ABI reported its Q2 2014 results yesterday with total revenue up 5% to $12.2bn and EBIT up 10.5% to $4.054bn*, while normalized net profit grew 74% in the quarter to $2.614bn.
The Corona family (Corona Extra and Corona Light) grew 5.3%, and ABI CEO Carlos Brito said the world’s largest brewer is progressively regaining control of the brand globally following its full takeover of Mexico’s Grupo Modelo in June 2013 – and taking it into new territories.
In Canada ABI regained the right to import, promote and sell the brand in March, recently took back control of Corona from Chilean brewer and soft drinks player CCU in Argentina and is poised to regain control in the UK from Molson Coors, where Brito is eyeing a “big market”, in January 2015.
‘In Brazil, it’s white territory for Corona’
“And in Brazil, it’s white territory for the brand. We’re going to launch it before the end of this year,” Brito said, adding that ABI was aiming to take Corona up to Budweiser’s level on the world stage.
But Brito enthused most about the potential for Corona in China, and said an economic slowdown in recent months had hit local value brands – not ABI’s ‘national core’ and premium brands such as Harbin and Budweiser.
“I’m pleased to say that we have reached an agreement with Carlsberg to take back the Corona brand in China as of tomorrow, and are looking forward to including it in our premium brand portfolio. So this is very exciting for our business in China,” he said.
Andrea Pistacchi from Citigroup wondered whether ABI didn’t risk cannibalizing some of Budweiser’s “incredible success” in China. How did ABI plan to position the brand?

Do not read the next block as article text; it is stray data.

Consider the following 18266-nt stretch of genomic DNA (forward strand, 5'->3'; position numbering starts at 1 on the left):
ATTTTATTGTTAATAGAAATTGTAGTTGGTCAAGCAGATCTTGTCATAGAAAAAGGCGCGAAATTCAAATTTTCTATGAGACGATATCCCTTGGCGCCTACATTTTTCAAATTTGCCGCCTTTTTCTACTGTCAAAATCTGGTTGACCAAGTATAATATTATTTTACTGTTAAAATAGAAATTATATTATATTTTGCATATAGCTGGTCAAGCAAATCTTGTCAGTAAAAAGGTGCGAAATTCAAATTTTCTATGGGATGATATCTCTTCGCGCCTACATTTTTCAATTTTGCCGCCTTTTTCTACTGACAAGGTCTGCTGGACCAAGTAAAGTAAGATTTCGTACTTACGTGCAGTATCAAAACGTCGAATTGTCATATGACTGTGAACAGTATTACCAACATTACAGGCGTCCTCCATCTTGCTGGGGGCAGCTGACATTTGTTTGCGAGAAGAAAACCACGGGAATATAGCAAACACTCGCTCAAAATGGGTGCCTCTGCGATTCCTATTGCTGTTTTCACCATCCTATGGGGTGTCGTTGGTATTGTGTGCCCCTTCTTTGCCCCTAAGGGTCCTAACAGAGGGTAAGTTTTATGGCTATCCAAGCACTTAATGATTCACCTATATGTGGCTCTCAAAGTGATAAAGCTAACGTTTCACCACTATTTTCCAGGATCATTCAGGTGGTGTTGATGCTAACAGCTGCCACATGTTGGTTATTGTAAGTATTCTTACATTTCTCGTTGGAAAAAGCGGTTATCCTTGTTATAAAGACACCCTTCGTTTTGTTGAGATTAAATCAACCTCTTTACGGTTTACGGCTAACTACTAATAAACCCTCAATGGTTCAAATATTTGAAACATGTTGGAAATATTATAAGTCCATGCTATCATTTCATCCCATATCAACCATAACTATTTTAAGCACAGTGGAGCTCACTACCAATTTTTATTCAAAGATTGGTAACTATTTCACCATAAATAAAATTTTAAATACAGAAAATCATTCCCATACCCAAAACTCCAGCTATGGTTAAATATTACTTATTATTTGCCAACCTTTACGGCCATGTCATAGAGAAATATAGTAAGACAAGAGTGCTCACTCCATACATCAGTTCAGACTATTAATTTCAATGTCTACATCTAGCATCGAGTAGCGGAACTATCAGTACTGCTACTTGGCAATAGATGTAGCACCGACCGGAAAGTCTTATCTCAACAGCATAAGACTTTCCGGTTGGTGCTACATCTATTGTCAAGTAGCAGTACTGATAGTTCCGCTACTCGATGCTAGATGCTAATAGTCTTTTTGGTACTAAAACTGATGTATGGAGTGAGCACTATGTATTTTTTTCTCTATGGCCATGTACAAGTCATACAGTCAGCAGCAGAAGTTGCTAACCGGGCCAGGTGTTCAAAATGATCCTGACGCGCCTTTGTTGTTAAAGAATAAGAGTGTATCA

Brito said ABI was already the premium leader in China but wanted to extend its lead using Budweiser, Corona and the ‘Belgium Trio’ of Stella Artois, Hoegaarden and Leffe.
“Corona is going to be positioned and priced above Budweiser to continue to extend the definition of super-premium in China,” he said. Bud is super premium, Corona will be “super-super premium”.
Better access than Budweiser to Western-style bars
Corona would give access to sales channels where Budweiser struggles, Brito said, as a better fit in the Western-style bars popping-up in Chinese cities.
“We’re very excited about it, but we’re going to do it in a gradual way, like you have to with any super-premium brand,” he added. “It’s not going to be any big bang.”
“But it’s great to have the brand back in the biggest market in the world and in a market where we lead in the premium segment, which is really where the profits are and the growth is,” he added.
Addressing ABI’s Chinese strategy – EBITDA rose almost 66% in Q2 as revenue grew (due to better logistics, for instance, via more localized breweries) and better product mix – Brito said the brewer had been trading up since 2009 with Budweiser and Harbin both increasingly vital to sales mix.
*Revenue and EBIT figures reflect ABI’s reporting of Q2 2013 results in yesterday’s earnings announcement, as if Grupo Modelo’s had been incorporated from June 4 2012, rather than June 4 2013 when the merger happened – to help us understand the brewer’s underlying performance.